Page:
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Pakistani forces attack cleric's headquarters

Militants capture and kill 4 officers

Residents of Swat, Pakistan, viewed the wreckage yesterday from Thursday's bombing that killed 20 and wounded 35. Residents of Swat, Pakistan, viewed the wreckage yesterday from Thursday's bombing that killed 20 and wounded 35. (Mohammad Zubair/associated press)

SWAT, Pakistan - Islamic militants reportedly captured and beheaded three government border guards and a police officer yesterday, while troops and helicopter gunships attacked the stronghold of a radical cleric in northwestern Pakistan.

The fighting came a day after a suicide bombing killed 20 people in another part of Swat district in the intensifying conflict between the US-allied government of President Pervez Musharraf and pro-Taliban forces in the volatile tribal region along the Afghan border.

After killing the four guards, the militants displayed the severed heads in Imam Dheri village near Swat, said Badshah Gul Wazir, home secretary for the volatile North West Frontier Province bordering Afghanistan.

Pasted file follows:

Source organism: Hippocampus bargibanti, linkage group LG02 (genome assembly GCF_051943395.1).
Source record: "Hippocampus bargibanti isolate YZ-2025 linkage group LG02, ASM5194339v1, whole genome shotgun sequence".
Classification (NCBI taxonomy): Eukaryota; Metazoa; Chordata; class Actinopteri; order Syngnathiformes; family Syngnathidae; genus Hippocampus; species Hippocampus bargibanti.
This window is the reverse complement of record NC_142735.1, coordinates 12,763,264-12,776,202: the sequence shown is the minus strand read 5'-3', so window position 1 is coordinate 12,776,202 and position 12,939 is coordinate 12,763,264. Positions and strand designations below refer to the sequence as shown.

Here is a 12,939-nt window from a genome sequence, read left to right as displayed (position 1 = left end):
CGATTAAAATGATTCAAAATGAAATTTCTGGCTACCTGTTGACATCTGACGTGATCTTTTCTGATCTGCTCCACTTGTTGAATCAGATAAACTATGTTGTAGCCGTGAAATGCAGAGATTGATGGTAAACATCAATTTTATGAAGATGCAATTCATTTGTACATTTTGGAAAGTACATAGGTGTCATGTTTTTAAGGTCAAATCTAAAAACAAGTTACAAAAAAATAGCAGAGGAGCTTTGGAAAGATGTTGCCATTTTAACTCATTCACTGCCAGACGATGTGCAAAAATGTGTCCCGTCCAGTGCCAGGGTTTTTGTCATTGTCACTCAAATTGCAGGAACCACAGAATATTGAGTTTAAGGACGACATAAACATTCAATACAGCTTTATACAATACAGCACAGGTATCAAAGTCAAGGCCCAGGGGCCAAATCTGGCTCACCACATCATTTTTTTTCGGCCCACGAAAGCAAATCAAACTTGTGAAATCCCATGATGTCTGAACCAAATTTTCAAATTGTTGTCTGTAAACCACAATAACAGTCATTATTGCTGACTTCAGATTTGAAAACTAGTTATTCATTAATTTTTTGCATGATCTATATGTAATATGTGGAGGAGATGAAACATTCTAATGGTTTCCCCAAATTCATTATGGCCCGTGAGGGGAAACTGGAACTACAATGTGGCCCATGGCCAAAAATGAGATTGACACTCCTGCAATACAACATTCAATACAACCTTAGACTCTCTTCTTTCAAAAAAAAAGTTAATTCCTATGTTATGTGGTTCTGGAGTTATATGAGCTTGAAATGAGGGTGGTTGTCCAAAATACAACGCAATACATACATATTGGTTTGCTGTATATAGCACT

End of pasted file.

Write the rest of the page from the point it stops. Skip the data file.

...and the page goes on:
Wazir would not confirm reports that the four slain men were among eight officers captured.

A few hours earlier, guards from the regional Frontier Constabulary, supported by army helicopters, attacked the stronghold of cleric Maulana Fazlullah, who runs a seminary in Imam Dheri and leads a band of militants.

Hundreds of villagers fled as the two sides battled across the rushing Swat River, firing rocket-propelled grenades and mortar shells. Police said one militant was dead and stray bullets killed two civilians near the river.

"I never saw this type of violence in my life," said Abdul Hamid, a 70-year-old shop owner in Swat, who sobbed as he watched thick smoke rise from trees set afire on a mountain where fighting also broke out.

"Swat was one of the safest places on Pakistan, and now it has become Iraq and Afghanistan, and I don't know what will happen in future," Hamid said.

An aide of Fazlullah confirmed one of the cleric's fighters was killed and said four others were wounded in the fighting.

Pakistan deployed 2,500 members of the regional border guard force to Swat this week to confront Fazlullah, who leads a banned pro-Taliban group that sent thousands of volunteers to fight in Afghanistan during the US-led invasion six years ago.

Fazlullah abandoned his house yesterday but returned by evening.

The battle followed a suicide car bombing Thursday that hit a truck carrying Frontier Constabulary troops through Mingora, the main town in Swat district. The attack killed 19 soldiers and a civilian and wounded 35 people.

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